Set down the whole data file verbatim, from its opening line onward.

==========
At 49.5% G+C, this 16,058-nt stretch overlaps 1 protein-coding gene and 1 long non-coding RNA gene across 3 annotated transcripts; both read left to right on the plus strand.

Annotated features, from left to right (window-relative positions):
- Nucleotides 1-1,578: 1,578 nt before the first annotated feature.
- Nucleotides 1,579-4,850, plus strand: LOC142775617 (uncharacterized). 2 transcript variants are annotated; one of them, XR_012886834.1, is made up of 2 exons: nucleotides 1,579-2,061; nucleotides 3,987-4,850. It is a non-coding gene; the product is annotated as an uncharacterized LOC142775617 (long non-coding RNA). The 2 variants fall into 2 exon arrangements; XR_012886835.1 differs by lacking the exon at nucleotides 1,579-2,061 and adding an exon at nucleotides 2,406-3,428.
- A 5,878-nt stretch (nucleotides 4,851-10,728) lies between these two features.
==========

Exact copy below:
At 49.5% G+C, this 16,058-nt stretch overlaps 1 protein-coding gene and 1 long non-coding RNA gene across 3 annotated transcripts; both read left to right on the plus strand.

Annotated features, from left to right (window-relative positions):
- Nucleotides 1-1,578: 1,578 nt before the first annotated feature.
- Nucleotides 1,579-4,850, plus strand: LOC142775617 (uncharacterized). 2 transcript variants are annotated; one of them, XR_012886834.1, is made up of 2 exons: nucleotides 1,579-2,061; nucleotides 3,987-4,850. It is a non-coding gene; the product is annotated as an uncharacterized LOC142775617 (long non-coding RNA). The 2 variants fall into 2 exon arrangements; XR_012886835.1 differs by lacking the exon at nucleotides 1,579-2,061 and adding an exon at nucleotides 2,406-3,428.
- A 5,878-nt stretch (nucleotides 4,851-10,728) lies between these two features.